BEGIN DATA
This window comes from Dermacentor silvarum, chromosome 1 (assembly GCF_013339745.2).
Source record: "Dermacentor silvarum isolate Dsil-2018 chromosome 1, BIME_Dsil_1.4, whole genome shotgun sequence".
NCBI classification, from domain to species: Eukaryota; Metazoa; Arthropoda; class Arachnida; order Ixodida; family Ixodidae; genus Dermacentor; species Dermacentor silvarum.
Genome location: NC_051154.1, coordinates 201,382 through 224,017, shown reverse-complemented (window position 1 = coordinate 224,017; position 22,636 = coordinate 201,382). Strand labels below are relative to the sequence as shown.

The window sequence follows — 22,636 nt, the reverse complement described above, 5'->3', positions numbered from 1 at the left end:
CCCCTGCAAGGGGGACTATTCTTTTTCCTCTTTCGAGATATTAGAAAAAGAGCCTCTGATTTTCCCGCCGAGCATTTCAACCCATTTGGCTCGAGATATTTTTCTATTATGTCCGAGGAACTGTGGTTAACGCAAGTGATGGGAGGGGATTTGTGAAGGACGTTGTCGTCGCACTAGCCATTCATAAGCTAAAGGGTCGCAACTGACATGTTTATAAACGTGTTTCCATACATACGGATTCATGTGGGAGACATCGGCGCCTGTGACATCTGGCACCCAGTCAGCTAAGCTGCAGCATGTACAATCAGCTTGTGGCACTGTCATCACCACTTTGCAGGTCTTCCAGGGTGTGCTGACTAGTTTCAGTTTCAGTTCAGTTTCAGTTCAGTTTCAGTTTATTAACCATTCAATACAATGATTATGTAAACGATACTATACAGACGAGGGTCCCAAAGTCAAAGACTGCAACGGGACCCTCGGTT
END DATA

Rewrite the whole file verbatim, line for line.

This window comes from Dermacentor silvarum, chromosome 1 (assembly GCF_013339745.2).
Source record: "Dermacentor silvarum isolate Dsil-2018 chromosome 1, BIME_Dsil_1.4, whole genome shotgun sequence".
NCBI classification, from domain to species: Eukaryota; Metazoa; Arthropoda; class Arachnida; order Ixodida; family Ixodidae; genus Dermacentor; species Dermacentor silvarum.
Genome location: NC_051154.1, coordinates 201,382 through 224,017, shown reverse-complemented (window position 1 = coordinate 224,017; position 22,636 = coordinate 201,382). Strand labels below are relative to the sequence as shown.

The window sequence follows — 22,636 nt, the reverse complement described above, 5'->3', positions numbered from 1 at the left end:
CCCCTGCAAGGGGGACTATTCTTTTTCCTCTTTCGAGATATTAGAAAAAGAGCCTCTGATTTTCCCGCCGAGCATTTCAACCCATTTGGCTCGAGATATTTTTCTATTATGTCCGAGGAACTGTGGTTAACGCAAGTGATGGGAGGGGATTTGTGAAGGACGTTGTCGTCGCACTAGCCATTCATAAGCTAAAGGGTCGCAACTGACATGTTTATAAACGTGTTTCCATACATACGGATTCATGTGGGAGACATCGGCGCCTGTGACATCTGGCACCCAGTCAGCTAAGCTGCAGCATGTACAATCAGCTTGTGGCACTGTCATCACCACTTTGCAGGTCTTCCAGGGTGTGCTGACTAGTTTCAGTTTCAGTTCAGTTTCAGTTCAGTTTCAGTTTATTAACCATTCAATACAATGATTATGTAAACGATACTATACAGACGAGGGTCCCAAAGTCAAAGACTGCAACGGGACCCTCGGTT